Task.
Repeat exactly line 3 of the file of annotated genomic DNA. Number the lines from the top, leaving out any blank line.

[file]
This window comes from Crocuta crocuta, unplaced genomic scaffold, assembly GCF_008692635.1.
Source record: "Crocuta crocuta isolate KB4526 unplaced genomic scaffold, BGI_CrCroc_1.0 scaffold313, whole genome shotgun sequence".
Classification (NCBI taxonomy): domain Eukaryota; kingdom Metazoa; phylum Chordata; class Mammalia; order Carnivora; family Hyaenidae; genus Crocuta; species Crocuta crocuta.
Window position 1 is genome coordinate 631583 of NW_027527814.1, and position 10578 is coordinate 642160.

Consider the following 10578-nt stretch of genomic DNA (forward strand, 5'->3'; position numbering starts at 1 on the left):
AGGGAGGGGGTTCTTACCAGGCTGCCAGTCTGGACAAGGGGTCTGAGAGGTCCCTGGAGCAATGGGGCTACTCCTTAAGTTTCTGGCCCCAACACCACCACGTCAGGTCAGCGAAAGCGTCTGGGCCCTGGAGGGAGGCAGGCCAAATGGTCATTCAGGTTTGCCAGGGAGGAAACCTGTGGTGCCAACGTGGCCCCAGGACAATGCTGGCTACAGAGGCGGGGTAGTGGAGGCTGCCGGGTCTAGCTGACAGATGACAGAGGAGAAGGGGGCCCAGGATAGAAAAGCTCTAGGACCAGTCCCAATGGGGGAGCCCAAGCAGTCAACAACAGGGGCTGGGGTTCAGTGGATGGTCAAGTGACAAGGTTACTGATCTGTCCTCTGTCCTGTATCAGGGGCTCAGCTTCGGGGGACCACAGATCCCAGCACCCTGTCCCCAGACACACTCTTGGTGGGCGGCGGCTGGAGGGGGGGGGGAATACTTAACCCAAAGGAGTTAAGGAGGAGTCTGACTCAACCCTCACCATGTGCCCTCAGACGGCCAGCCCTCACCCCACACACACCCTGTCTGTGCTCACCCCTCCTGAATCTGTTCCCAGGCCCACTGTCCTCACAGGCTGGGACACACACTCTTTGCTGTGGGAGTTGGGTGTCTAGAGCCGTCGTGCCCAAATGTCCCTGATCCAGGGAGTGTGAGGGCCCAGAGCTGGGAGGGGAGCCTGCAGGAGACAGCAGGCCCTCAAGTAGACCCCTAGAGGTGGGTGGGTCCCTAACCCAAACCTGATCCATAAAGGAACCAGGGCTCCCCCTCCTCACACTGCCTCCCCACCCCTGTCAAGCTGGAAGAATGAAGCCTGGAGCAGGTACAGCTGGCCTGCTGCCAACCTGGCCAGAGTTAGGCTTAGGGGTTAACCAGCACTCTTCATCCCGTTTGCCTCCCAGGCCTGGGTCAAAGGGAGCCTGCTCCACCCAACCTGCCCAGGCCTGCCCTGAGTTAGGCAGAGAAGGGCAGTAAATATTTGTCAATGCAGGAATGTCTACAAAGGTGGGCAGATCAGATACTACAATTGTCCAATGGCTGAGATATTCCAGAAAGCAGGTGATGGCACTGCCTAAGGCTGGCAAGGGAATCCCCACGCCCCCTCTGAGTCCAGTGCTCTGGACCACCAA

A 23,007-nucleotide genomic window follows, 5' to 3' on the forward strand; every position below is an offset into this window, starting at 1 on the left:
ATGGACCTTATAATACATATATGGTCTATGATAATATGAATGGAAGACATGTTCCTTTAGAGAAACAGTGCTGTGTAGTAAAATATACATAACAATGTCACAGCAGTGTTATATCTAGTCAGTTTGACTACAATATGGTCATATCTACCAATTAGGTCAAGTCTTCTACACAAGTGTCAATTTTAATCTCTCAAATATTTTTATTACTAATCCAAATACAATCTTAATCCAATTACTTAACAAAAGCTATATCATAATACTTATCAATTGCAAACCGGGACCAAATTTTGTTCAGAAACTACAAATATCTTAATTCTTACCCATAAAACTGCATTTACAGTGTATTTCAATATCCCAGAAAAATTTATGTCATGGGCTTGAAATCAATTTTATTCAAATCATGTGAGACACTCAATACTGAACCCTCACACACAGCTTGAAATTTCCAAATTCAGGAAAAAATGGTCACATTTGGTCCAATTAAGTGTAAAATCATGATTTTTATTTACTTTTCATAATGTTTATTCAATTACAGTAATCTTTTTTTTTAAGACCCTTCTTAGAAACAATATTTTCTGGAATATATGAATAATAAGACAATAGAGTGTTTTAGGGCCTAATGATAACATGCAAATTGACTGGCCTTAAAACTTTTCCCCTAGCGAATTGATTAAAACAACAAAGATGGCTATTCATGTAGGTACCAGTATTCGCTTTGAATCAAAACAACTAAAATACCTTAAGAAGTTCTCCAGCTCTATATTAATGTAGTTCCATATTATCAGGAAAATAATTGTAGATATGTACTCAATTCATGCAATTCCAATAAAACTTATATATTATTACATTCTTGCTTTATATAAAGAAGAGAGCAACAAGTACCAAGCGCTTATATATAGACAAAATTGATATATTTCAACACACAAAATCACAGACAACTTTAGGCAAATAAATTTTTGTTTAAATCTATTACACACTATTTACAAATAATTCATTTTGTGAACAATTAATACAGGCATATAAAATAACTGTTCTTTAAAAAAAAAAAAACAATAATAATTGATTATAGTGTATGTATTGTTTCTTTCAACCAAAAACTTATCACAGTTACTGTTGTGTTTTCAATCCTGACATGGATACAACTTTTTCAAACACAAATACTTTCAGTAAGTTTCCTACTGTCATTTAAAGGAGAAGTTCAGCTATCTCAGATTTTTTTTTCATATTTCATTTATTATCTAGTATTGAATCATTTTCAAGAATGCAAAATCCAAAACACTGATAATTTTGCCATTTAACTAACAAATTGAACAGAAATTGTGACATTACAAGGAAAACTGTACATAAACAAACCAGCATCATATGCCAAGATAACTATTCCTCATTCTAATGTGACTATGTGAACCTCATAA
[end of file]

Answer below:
Classification (NCBI taxonomy): domain Eukaryota; kingdom Metazoa; phylum Chordata; class Mammalia; order Carnivora; family Hyaenidae; genus Crocuta; species Crocuta crocuta.